Survivor Profiles: Fritzie Fritzshall
Words fail me because I am overwhelmed by the generosity and caring that has taken place in the building of this museum. It’s a dream that has come true. The opening is truly a bittersweet moment for me and the survivors who have worked so hard for it. The dream becomes reality with the support and participation of our community. The Museum brings a wonderful opportunity forward to teach about the past, to learn about the legacy and to show the younger generation a better future.
In 1929, Fritzie was born Fritzie Weiss in Klucharky, Czechoslovakia. She lived with her mother and two brothers, as her father had immigrated to the United States in order to provide a better life for his family. In 1944, the Germans invaded Fritzie’s hometown and she and her family were forced into a ghetto. Shortly after, she and her family were deported to Auschwitz-Birkenau killing center, where her mother and two brothers were murdered. She was only fourteen years old. Close to the end of the war, Fritzie was moved to a sub-camp of Auschwitz, where she worked as a slave laborer in a factory. In 1945, she was finally liberated by Soviet forces while on a death march to Germany. In 1946, after the war, Fritzie came to the United States and was reunited with her father. She eventually settled in Chicago, became a hairdresser, and married a World War II veteran and Japanese POW survivor, Norman Fritzshall. They had one son.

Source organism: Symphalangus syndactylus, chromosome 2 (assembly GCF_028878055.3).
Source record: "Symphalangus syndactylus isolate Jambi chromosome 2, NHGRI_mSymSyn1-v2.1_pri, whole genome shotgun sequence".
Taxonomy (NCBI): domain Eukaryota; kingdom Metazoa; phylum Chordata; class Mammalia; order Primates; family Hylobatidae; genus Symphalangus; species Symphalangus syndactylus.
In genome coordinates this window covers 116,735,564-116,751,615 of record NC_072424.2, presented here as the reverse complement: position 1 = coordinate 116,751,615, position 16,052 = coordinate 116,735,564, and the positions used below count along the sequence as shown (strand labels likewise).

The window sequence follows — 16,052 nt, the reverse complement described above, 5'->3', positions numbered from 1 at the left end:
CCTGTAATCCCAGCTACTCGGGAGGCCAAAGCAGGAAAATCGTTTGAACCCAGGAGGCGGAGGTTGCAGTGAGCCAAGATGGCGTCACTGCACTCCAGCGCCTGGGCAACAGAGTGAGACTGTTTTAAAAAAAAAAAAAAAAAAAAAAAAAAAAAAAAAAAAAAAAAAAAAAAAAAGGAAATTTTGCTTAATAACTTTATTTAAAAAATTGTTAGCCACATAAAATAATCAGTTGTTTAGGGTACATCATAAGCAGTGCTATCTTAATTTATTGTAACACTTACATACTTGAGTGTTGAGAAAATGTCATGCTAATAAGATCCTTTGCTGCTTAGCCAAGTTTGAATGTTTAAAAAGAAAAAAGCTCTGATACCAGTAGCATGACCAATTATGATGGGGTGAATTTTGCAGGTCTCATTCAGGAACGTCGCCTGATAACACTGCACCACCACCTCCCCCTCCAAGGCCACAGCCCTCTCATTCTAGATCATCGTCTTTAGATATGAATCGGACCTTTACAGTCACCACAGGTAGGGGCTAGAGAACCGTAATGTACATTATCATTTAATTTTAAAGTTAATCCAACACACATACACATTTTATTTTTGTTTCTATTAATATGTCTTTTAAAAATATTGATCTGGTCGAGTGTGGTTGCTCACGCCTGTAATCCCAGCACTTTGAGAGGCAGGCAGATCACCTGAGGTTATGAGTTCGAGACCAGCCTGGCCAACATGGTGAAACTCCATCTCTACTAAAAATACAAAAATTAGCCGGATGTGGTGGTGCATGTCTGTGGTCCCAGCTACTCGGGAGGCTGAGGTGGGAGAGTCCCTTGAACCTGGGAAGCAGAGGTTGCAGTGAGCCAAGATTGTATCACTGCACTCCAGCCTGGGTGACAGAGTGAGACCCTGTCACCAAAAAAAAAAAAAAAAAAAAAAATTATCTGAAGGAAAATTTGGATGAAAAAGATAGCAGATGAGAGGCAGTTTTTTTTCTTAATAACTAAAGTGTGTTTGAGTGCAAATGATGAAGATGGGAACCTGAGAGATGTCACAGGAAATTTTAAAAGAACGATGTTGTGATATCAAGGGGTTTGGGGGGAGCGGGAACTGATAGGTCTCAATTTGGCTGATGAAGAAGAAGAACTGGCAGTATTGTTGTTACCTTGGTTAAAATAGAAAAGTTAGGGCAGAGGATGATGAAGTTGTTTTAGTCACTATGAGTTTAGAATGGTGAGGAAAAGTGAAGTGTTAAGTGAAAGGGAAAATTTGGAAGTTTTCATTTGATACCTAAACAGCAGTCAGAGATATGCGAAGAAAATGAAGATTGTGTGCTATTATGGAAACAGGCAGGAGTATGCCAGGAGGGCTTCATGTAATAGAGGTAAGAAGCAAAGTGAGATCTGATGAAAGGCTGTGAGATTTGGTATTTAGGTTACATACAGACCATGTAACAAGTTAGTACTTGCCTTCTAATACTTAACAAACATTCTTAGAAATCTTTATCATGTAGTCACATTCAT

Fritzie was an active member of the community, serving as President of Illinois Holocaust Museum & Education Center. She spoke extensively on the local and state level about her experiences and lessons of the Holocaust. In 2015, Fritzie was awarded the Bertha Honoré Palmer Making History Award for Distinction in Civic Leadership from the Chicago History Museum, and in 2020, the Global Citizenship Hero award from the Chicago Red Cross.
Fritzie’s virtual reality film, A Promise Kept, allows visitors to Illinois Holocaust Museum to journey alongside Fritzie as she recalls her childhood memories and surviving Auschwitz. Her hologram also tells her story in the Abe & Ida Cooper Survivor Stories Experience.